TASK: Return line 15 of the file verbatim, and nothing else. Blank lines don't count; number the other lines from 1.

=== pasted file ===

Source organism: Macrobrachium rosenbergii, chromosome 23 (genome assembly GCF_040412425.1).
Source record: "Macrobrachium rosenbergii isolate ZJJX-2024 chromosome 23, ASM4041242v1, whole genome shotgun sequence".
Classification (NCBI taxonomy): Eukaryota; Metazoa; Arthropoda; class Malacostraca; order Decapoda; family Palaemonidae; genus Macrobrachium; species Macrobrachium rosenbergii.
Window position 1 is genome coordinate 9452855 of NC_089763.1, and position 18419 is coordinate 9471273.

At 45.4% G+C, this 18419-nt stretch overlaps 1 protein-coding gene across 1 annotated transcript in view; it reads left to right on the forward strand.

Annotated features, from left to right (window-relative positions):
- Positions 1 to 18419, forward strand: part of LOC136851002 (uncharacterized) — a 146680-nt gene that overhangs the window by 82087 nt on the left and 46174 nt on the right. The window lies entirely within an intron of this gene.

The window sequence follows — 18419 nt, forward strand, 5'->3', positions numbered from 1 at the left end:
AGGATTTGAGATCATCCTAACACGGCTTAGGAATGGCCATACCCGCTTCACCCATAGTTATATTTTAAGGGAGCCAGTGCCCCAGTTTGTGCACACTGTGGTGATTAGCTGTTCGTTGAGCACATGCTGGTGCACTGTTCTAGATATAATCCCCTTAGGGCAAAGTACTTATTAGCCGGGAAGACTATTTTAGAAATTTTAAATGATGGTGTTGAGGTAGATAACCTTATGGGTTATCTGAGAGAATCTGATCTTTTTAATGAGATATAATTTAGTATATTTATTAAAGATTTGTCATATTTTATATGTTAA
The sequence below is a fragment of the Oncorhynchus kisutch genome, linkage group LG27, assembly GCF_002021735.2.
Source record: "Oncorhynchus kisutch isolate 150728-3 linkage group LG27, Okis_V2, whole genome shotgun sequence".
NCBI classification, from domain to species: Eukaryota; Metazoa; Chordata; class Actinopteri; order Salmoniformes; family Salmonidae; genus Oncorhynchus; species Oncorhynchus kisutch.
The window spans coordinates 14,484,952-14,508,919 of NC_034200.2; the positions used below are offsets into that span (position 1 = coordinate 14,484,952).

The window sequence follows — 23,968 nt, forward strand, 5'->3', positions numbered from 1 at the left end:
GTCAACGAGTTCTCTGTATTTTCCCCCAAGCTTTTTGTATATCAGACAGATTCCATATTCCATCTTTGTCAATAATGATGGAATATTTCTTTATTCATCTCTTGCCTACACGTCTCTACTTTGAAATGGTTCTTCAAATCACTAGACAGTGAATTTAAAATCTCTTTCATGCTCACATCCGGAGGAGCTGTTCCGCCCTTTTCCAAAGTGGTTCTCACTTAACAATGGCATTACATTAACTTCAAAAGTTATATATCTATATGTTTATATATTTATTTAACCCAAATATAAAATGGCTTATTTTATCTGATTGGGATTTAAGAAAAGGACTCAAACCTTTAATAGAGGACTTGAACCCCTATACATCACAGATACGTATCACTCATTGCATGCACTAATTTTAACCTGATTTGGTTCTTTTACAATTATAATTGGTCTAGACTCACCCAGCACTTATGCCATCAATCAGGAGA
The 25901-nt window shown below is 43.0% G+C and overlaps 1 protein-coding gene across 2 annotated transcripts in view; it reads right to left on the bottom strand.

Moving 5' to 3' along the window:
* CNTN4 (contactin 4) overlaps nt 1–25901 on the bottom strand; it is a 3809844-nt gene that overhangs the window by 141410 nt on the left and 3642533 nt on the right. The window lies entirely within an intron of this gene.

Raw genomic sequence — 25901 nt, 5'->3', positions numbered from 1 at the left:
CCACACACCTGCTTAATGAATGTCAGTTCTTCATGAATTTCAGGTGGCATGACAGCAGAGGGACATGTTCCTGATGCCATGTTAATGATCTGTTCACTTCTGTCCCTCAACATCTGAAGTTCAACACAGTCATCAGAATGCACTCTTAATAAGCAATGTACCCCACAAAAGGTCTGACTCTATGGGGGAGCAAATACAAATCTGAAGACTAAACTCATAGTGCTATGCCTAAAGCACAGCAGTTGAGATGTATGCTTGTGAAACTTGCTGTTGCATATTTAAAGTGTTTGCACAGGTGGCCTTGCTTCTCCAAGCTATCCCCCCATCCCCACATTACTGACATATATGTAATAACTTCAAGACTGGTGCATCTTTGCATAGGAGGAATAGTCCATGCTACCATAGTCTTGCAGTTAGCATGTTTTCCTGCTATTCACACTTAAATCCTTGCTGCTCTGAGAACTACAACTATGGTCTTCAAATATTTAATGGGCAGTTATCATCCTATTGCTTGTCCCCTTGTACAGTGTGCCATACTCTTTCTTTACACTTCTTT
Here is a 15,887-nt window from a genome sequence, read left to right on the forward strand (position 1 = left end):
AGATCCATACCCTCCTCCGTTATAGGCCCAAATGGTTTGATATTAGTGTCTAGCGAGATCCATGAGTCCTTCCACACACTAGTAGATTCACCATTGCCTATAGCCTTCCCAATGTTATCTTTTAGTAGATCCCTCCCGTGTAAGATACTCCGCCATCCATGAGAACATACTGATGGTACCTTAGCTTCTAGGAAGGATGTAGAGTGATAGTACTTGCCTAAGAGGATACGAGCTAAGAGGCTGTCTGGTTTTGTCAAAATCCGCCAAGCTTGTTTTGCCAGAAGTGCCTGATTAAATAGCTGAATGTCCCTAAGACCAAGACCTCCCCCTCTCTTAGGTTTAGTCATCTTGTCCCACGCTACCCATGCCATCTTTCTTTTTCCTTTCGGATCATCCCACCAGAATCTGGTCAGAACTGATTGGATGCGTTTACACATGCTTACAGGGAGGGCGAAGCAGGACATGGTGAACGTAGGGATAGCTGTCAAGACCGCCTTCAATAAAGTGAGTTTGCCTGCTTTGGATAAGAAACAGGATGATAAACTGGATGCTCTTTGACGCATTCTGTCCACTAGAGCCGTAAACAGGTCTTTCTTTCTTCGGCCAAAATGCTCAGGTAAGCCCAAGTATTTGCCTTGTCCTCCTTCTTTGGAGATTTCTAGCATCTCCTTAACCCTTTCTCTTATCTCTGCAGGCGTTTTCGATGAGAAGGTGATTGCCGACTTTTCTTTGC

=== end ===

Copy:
GTCAACGAGTTCTCTGTATTTTCCCCCAAGCTTTTTGTATATCAGACAGATTCCATATTCCATCTTTGTCAATAATGATGGAATATTTCTTTATTCATCTCTTGCCTACACGTCTCTACTTTGAAATGGTTCTTCAAATCACTAGACAGTGAATTTAAAATCTCTTTCATGCTCACATCCGGAGGAGCTGTTCCGCCCTTTTCCAAAGTGGTTCTCACTTAACAATGGCATTACATTAACTTCAAAAGTTATATATCTATATGTTTATATATTTATTTAACCCAAATATAAAATGGCTTATTTTATCTGATTGGGATTTAAGAAAAGGACTCAAACCTTTAATAGAGGACTTGAACCCCTATACATCACAGATACGTATCACTCATTGCATGCACTAATTTTAACCTGATTTGGTTCTTTTACAATTATAATTGGTCTAGACTCACCCAGCACTTATGCCATCAATCAGGAGA